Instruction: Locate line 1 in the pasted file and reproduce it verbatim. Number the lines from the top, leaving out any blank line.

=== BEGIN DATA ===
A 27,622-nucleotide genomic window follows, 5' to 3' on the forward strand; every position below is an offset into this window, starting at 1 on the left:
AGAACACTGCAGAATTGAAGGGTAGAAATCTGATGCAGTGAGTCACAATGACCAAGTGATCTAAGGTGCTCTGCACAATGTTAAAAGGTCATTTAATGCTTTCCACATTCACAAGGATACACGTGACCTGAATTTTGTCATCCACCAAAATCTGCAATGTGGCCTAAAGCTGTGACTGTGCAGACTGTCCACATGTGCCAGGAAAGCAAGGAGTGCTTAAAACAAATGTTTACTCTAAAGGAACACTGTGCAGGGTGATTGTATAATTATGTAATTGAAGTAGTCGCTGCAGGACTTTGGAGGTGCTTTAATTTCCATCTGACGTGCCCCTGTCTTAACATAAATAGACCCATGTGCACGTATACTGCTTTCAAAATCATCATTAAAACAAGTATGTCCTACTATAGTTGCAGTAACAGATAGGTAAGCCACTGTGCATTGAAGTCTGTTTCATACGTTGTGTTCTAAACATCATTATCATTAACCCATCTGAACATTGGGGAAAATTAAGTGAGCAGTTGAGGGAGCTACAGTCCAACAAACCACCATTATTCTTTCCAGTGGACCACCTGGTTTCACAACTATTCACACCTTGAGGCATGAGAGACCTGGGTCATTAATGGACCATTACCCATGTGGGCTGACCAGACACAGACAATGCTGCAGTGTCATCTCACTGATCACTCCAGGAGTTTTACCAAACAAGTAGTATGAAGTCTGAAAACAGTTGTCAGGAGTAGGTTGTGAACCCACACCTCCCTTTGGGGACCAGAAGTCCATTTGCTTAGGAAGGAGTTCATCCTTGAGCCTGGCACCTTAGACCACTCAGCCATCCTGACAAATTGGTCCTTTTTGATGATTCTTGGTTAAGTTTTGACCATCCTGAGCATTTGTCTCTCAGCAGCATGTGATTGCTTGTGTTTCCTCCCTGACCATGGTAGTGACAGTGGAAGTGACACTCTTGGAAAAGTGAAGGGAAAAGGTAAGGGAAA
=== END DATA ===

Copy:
A 27,622-nucleotide genomic window follows, 5' to 3' on the forward strand; every position below is an offset into this window, starting at 1 on the left: